A new study has shown that blogging amongst brands and businesses is in decline as corporations turn to social media to engage with and inform customers.
Since 2007, The Center for Marketing Research at the University of Massachusetts Dartmouth has looked at social media usage amongst corporates in the Inc. 500, how that compares to those in the Fortune 500, and to previous years. The latest report, which presents data from 2011, showed that blogging has declined for the first time amongst the Inc. 500, with just 37 percent now using a blog amongst their marketing arsenal, compared to 91 percent who use social media.
Facebook is the most popular social network amongst Inc. 500 companies, with 74 percent using it, a fraction ahead of LinkedIn (73 percent), with Twitter (64 percent) rounding out the top three. Both Facebook and Twitter have shown growth within the Inc. 500 in the past three years.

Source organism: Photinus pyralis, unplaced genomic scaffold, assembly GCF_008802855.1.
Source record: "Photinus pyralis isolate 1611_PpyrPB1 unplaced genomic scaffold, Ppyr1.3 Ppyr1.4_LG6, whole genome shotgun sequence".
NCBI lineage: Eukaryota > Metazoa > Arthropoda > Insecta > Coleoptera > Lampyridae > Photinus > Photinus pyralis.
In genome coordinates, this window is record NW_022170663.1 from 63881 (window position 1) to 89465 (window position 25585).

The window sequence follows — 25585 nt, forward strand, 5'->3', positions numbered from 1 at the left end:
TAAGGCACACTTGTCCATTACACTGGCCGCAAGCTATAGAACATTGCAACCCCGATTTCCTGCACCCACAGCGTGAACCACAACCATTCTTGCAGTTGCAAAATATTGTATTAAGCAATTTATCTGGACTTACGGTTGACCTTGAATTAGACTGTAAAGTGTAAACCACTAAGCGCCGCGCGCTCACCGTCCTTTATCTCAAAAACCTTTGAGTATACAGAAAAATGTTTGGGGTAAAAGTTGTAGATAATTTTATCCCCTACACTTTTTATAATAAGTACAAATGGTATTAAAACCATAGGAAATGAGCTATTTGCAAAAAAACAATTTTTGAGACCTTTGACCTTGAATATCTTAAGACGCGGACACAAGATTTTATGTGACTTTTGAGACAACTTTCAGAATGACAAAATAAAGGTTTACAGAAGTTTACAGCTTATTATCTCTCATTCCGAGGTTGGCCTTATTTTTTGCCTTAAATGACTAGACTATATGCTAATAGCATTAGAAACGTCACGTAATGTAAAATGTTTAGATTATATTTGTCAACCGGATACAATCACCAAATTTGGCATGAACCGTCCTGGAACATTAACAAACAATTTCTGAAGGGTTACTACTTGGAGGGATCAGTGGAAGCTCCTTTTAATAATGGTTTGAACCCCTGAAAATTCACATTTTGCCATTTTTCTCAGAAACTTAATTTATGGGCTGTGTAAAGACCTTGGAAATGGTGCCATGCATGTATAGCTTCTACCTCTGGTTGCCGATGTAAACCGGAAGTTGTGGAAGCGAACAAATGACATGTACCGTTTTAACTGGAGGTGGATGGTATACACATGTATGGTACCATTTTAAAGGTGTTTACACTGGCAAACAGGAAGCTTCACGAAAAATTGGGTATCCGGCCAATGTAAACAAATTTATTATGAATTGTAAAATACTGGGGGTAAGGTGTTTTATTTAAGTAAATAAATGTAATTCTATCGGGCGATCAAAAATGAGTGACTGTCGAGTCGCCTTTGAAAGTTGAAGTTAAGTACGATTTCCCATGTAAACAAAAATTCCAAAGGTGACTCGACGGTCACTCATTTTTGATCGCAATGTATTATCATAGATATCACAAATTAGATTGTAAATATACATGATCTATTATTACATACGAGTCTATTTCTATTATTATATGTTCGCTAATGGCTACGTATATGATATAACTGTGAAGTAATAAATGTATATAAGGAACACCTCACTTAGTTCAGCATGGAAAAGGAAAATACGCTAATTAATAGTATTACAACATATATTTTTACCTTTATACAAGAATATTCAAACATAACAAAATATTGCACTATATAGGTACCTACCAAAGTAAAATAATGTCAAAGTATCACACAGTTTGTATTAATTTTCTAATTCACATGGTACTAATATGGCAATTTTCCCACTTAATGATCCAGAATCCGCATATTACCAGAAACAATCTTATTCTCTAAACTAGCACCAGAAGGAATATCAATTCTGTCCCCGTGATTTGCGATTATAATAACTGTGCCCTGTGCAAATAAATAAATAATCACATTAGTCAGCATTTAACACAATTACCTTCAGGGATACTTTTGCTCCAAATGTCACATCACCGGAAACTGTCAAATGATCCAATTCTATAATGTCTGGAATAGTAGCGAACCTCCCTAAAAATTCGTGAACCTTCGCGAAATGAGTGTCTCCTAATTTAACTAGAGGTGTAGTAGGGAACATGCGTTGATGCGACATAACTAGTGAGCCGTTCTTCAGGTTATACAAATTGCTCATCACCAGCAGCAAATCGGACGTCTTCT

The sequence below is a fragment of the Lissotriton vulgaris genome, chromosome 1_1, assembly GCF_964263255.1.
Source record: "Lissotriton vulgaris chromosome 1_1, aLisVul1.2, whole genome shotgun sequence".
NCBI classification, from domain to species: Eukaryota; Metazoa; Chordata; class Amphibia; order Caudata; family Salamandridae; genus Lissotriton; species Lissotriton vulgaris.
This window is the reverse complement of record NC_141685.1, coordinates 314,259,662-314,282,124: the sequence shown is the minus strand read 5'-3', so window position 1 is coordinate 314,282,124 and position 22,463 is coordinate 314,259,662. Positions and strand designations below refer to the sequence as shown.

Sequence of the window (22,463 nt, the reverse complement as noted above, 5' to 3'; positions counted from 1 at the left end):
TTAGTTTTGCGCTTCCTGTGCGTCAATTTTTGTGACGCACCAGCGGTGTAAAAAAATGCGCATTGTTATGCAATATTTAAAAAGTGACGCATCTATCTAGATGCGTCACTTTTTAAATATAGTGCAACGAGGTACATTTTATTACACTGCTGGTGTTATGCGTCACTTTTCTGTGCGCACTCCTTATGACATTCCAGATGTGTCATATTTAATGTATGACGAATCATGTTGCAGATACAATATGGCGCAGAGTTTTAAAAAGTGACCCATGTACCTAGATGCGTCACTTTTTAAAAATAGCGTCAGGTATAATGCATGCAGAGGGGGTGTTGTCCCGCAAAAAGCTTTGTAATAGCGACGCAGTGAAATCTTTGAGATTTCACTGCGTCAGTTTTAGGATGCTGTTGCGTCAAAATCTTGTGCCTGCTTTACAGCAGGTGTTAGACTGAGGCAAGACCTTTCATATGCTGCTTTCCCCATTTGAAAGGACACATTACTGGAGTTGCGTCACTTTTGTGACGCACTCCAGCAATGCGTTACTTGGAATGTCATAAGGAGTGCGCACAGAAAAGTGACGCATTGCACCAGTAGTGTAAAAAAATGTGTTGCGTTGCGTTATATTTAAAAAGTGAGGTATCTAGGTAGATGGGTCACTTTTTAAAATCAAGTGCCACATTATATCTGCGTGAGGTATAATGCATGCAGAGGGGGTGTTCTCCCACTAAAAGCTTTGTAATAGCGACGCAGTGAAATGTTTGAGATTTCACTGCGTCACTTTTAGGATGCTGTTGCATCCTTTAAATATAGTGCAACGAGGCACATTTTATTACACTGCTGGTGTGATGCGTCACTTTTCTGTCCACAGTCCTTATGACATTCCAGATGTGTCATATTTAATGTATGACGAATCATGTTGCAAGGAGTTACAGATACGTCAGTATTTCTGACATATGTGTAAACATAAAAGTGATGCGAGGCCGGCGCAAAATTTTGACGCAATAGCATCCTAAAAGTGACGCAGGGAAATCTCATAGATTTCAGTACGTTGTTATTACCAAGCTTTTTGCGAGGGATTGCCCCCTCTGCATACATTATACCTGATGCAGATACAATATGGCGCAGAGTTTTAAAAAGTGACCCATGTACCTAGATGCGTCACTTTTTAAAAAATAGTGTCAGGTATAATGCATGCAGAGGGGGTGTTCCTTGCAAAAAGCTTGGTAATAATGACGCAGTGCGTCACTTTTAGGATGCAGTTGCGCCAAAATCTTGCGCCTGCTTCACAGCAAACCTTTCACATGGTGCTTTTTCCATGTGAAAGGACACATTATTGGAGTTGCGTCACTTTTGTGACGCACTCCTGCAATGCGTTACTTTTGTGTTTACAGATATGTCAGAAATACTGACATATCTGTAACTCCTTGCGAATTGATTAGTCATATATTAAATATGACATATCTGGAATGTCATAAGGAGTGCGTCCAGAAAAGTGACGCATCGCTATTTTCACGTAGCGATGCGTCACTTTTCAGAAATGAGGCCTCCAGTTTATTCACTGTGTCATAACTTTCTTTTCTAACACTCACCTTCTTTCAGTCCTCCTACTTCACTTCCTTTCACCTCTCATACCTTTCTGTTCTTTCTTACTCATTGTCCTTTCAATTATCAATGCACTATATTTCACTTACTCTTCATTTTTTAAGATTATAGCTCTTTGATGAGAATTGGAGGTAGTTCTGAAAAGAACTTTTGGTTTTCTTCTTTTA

86 percent said that they found using Twitter successful, up from 81 percent in 2010. While 82 percent of executives said that Facebook was useful, this number was down marginally from last year (85 percent).
37 percent of those polled said that they planned to start using Twitter, also ranking it ahead of Facebook (32 percent).
A heady 90 percent of executives said that social media was important for brand awareness and company reputation. 88 percent used these tools for generating web traffic, and 81 percent find them important for lead generation.
Curiously, while 92 percent of those polled said that they found blogging successful, the use of blogging amongst Inc. 500 corporates decline for the first time in 2011, falling to 37 percent from 50 percent in 2010. For Fortune 500 members, blogging has levelled off at 23 percent.
For more information and deeper analysis please read The 2012 Inc. 500 Social Media Update.